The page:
Monday 26 September 2016

Northern outskirts of Nouakchott

On Friday afternoon, I walked straight out of my temporary lodgings north towards the edge of the city. It isn't so far as although the city is large the development is ribbon-based along main roads. Straight out north from my district and there is no major road hence the short distance to the edge.

I had hoped the change in terrain from the tree -laced central district would produce different birds. I wasn't disappointed.

In the low scrub were many warblers. This would have been the first greenery they had seen since crossing the Sahara which opens up just north of the city.

Willow warbler was once again the most abundant warbler.

Melodious warbler 1

However I had prolonged views of two Melodious warbler.

Melodious warbler 2

There were no real hiding places for the birds and they wanted to feed too so views were as easy as they can get for this species.

Melodious warbler 3

I made a brief birding trip in my neighbourhood on Thursday evening and here is a  closely related western olivaceous warbler for comparison which was seen then.

western olivaceous warbler

Another species in the low scrub was western sub-alpine warbler.

western sub-alpine warbler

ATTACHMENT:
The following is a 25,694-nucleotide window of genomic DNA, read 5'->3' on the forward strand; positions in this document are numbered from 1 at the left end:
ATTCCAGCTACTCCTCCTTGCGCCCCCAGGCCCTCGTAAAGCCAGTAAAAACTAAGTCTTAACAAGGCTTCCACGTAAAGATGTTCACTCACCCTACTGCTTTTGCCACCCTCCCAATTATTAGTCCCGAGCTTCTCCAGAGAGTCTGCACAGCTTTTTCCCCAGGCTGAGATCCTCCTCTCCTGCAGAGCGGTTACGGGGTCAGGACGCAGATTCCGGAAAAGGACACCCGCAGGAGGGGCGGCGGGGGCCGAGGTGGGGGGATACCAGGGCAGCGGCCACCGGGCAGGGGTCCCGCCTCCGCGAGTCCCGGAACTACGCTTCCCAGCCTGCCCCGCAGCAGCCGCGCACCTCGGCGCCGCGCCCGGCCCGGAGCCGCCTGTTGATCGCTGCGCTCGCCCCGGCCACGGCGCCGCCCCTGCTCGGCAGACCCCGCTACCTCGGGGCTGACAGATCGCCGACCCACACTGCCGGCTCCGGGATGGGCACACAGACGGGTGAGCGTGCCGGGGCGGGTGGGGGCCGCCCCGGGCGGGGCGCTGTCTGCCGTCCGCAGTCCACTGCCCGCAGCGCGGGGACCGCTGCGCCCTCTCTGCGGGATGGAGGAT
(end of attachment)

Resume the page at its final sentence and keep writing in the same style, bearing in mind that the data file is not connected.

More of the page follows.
Looking up at a group of laughing dove on a wire gave me quite a surprise when I realised one of them was not a laughing dove at all but a young European turtle dove.

European turtle dove (left)

This bird has a burr stuck above its eye. 

European turtle dove

Out in the semi-desert a little bit further out of town, I came across my first brown-necked raven in Muaritania. In the scattered trees were pied flycatcher, a common redstart and a nightingale.

spotted flycatcher

Other migrants included spotted flycatcher and three woodchat shrike. One was the only adult bird I have observed this autumn.

woodchat shrike

Woodchat shrike are at least temporarily out numbering desert grey shrike.

desert grey shrike

On Saturday I visited the Cinquieme district of the city and added four more species to my steadily growing Mauritania list.

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